Akhir mein,mein sirf apne ham waton se sirf itni guzarish karna chahoonga k khudara apne mulk Pakistan par rehem karen …aise logon ko hargiz vote na den jin k zahir aur batin mein numaya farq hai jo samne kuch kehte hain andaar karte kuch aur hain ….

“Apna ka hamwatan Pakistani ”

————————————-

Friends, below are the snapshots that i received as attachments.

1) One of the advert of Pakistan Tehreek-e-Insaf appearing on “Facebook Advert”

2) Facebook Advert Fee as required by Facebook




Ask the below questions to any American & reply if they’re able to . . .
1) Which is the only country in the world to have dropped bombs on over twenty different countries since 1945?
2) Which is the only country to have used nuclear weapons?

3) Which country was responsible for a car bomb which killed 80 civilians in Beirut in 1985, in a botched assassination attempt, thereby making it the most lethal terrorist bombing in modern Middle East history?

4) Which country’s illegal bombing of Libya in 1986 was described by the UN Legal Committee as a “classic case” of terrorism?

5) Which country rejected the order of the International Court of Justice (ICJ) to terminate its “unlawful use of force” against Nicaragua in 1986, and then vetoed a UN Security Council resolution calling on all states to observe international law?

6) Which country was accused by a UN-sponsored truth commission of providing “direct and indirect support” for “acts of genocide” against the Mayan Indians in Guatemala during the 1980s?

7) Which country unilaterally withdrew from the Anti-Ballistic Missile (ABM) Treaty in December 2001?

8) Which country renounced the efforts to negotiate a verification process for the Biological Weapons Convention and brought an international conference on the matter to a halt in July 2001?

9) Which country prevented the United Nations from curbing the gun trade at a small arms conference in July 2001?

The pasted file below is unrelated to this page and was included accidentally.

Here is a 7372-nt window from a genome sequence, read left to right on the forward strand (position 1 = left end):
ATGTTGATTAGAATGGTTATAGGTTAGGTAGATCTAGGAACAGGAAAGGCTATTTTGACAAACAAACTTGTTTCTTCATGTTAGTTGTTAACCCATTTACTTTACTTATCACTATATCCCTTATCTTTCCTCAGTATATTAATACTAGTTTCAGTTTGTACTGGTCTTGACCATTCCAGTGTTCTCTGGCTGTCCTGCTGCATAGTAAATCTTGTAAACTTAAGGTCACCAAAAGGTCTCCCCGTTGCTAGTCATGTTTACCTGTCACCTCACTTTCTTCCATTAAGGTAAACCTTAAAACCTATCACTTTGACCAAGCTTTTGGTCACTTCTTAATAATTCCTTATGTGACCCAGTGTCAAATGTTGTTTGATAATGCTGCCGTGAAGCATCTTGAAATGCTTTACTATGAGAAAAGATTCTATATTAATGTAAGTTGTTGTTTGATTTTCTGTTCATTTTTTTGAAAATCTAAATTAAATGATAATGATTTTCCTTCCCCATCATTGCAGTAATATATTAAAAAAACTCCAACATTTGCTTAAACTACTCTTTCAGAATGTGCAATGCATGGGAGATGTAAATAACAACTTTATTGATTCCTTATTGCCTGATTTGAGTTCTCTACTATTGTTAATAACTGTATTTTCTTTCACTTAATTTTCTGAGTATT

10) Aside from Somalia , which is the only other country in the world to have refused to ratify the UN Convention on the Rights of the Child?

11) Which is the only Western country which allows the death penalty to be applied to children?

12) Which is the only G7 country to have refused to sign the 1997 Mine Ban Treaty, forbidding the use of landmines?

13) Which is the only G7 country to have voted against the creation of the International Criminal Court (ICC) in 1998?

14) Which was the only other country to join with Israel in opposing a 1987 General Assembly resolution condemning international terrorism?

15) Which country refuses to fully pay its debts to the United Nations yet  reserves its right to veto United Nations resolutions?

16) Who had intervene in Middle east and destroyed all states ?
Answers ?



{February 11, 2011}   Egypt: What Obama can do now ?

Sarah Smith

No one was more surprised than President Obama when his old friend Hosni Mubarak did not stand down as Egyptian President on Thursday night, writes US Correspondent Sarah Smith in Washington.

He had been fully expecting him to leave. Even the head of the CIA had told a Congressional Committee: “There’s a strong likelihood that Mubarak may step down this evening, which would be significant in terms of where the, hopefully, orderly transition in Egypt takes place.”

Barack Obama watched the speech in the conference room on board Air Force One. Afterward a White House spokesman said: “This is not what we expected to happen, this is not what we wanted to happen.”

For the last 18 days much of what’s been happening in Egypt has caught the White House unawares. And the result has been a muddled policy that has tried to support protestors’ demands for democracy but balance those with the interests of America’s other friends in the region.

This is not what we expected to happen, this is not what we wanted to happen. White House spokesman after Egypt’s Mubarak declared he would stay in power

After the first few days the US realized they couldn’t prop up their previously staunch ally Hosni Mubarak. But they couldn’t simply ditch him either. Not when both Saudi Arabia and Israel were warning the White House not to force destabilizing change on the region too quickly. The result has been a muddled policy that is now being criticized in America for not supporting the Egyptian opposition firmly enough.

Just 18 months ago President Obama very deliberately picked Cairo as the venue of a major speech championing the rights of all people to free and fair elections. So once the people answered his call and took to the streets you would think he’d be 100 per cent behind them. But all the talk of the need for “stability” in Egypt has fallen well short meeting the protestors’ demands for Mubarak to go now.